|Environmentally Sound Technologies for Women in Agriculture (IIRR, 1996, 213 p.)|
|Pests and pesticides|
Bird pests-the main culprits
- Common house sparrow
- House crow
- Common myna
- Blue rock-pigeon
- Red-ringed parakeet
Some types of birds are useful to farmers because they eat insect pests. But some birds do a lot of damage. They can virtually destroy a crop and spoil tons of produce in storage. Scaring harmful birds is an important but tedious task most often the responsibility of children and women.
Crops commonly damaged by birds include pearl millet, barley, maize, mustard, sorghum, sunflower, and wheat. A single bird consumes 8-25 grams of fruit and grain per day. This is a fraction of what a bird can spoil with its scratching, pecking, faeces, and feathers
Birds are difficult to control; they are intelligent, adaptable, and move from place to place. Birds can get used to certain control methods, so it is important to change the method used, to innovate. Farmers are generally seen slinging stones or making noise to scare birds. These are inefficient and uneconomical ways to reduce crop loss.
Cotton and nylon nets
Cotton string nets of different size and mesh are usually spread over mango groves and fruit orchards. Cloth bags are tied to individual fruits, such as pomegranate and papaya. Nylon nets with l/2-inch mesh to prevent the passage of small birds are used on small crop areas. Nets are expensive and not feasible to protect larger areas. They are recommended to protect valuable crops, such as breeder seed for multiplication.
Scarecrows of different sizes and shapes scare birds at the sowing and dough stage of the crop.
Protokrops are simple machines which produce regular loud blasts, effective for scaring birds.
Fire or sudden flashes of light, often accompanied by loud noise, are frequently used in the form of crackers and rocket crackers.
Recorded distress calls are amplified over speakers to drive away perching birds from the fields. This is more expensive than protokrops but more effective in orchards and smaller crop areas.
Polypropylene, metallic, shiny red and silvery white strips, 1015 m long and 15 mm wide, are tied to stakes in the field. Between 50 and 60 such strips, tied from north to south, are required per hectare. The reflection of bright sun rays and the humming sound produced by the wind over the strips scare birds from the fields.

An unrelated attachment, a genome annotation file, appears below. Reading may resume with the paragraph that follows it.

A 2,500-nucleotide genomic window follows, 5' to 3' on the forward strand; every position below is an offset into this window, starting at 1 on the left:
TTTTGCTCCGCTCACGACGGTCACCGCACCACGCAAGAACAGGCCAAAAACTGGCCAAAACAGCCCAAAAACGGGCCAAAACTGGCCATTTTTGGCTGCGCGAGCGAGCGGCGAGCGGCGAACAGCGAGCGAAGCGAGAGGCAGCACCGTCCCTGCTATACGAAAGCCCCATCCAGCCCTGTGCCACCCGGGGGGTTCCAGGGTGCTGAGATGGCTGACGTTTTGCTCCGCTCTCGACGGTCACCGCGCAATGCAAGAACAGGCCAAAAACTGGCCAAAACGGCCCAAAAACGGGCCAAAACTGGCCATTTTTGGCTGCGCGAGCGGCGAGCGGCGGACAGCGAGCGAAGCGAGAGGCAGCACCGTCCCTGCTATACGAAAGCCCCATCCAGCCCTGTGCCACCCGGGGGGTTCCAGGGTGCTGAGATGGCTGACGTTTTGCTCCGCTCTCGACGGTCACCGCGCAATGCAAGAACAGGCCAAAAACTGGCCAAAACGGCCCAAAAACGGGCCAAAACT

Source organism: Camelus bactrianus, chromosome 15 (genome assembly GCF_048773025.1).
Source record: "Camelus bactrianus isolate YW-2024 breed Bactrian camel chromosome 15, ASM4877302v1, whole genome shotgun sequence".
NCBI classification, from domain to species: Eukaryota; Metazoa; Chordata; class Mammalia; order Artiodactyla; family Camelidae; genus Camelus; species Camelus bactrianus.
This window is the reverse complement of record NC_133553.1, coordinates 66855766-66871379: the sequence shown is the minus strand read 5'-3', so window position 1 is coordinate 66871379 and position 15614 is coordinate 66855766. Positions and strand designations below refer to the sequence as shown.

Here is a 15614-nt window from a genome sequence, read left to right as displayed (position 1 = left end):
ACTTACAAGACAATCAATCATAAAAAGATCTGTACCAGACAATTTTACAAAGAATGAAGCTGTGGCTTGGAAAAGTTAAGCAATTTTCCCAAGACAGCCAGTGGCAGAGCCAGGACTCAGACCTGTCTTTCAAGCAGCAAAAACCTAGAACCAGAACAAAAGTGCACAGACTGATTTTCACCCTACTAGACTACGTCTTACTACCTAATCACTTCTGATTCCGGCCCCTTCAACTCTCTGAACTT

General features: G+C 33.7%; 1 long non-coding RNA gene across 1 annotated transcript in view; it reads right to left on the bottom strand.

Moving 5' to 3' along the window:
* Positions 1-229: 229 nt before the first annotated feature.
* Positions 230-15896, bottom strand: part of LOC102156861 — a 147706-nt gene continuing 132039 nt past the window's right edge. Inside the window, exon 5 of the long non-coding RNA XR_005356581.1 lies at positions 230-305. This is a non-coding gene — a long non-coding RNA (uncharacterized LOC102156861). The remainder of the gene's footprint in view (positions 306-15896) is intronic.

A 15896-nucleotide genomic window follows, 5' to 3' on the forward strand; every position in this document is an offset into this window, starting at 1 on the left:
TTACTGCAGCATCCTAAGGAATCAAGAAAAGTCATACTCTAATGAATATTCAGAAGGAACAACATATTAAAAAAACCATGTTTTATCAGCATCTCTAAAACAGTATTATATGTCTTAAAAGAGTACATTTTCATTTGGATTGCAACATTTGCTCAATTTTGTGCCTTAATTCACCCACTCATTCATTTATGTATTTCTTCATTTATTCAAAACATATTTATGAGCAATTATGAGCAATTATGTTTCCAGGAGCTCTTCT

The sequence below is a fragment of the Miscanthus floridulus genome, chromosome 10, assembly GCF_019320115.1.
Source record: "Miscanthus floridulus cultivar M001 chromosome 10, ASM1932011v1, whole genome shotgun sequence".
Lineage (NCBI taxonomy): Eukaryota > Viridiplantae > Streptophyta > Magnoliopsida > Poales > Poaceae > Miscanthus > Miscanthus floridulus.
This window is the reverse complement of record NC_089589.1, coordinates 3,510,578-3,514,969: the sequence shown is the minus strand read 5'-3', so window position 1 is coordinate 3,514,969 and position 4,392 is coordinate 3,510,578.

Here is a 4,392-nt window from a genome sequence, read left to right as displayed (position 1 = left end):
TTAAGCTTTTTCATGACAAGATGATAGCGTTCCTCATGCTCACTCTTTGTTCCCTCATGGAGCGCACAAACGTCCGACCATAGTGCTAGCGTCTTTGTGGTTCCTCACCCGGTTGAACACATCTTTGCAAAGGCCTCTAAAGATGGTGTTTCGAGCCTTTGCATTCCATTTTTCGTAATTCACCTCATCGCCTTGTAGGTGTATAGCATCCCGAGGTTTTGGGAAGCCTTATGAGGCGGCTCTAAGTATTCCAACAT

Neem extracts About 23 neem-based pesticides are produced commercially in India. Some of them are: Neemhit
- Neem oil emulsion
- Neem-based emulsifiable concentrate Dispersible powder or granules
Sticky repellents, with or without toxic chemicals, can be painted on tree bark. Among these, lassa, made out of jackhruit milk, gum arable, or commercial coal tar on a silica-based paint are the common products used as stickers to repel birds.
De-oiled neem cake broth (300 g of cake per litre of water) sprayed on maize ears repels birds from fields.
Tightening of husk
Some people wrap maize cobs with leaves. This is effective, but only to a point. At maturity, these leaves dry and loosen their grip, leaving cobs exposed to birds. Parrots peel the cob husks, destroying more than they consume. Bicycle tubes and polyethylene net cones offer effective alternatives. Wrap the tip of cob husks with rubber bands made from 1.75-cm-wide strips of inner tube. Or, use polyethylene net cones. Both are easy to apply and will protect cobs until harvest. They can also be reused, season after season.
Polyethylene net cones or rubber bands protect cobs until harvest.
If the bird pest population is alarmingly high, you can reduce the natural population of birds around the fields and orchards by tipping nests, trapping birds, destroying eggs, and fumigating the perches. Be careful to destroy only nests of those species that damage crops.
Contributor: Dr. L. M. L. Mathur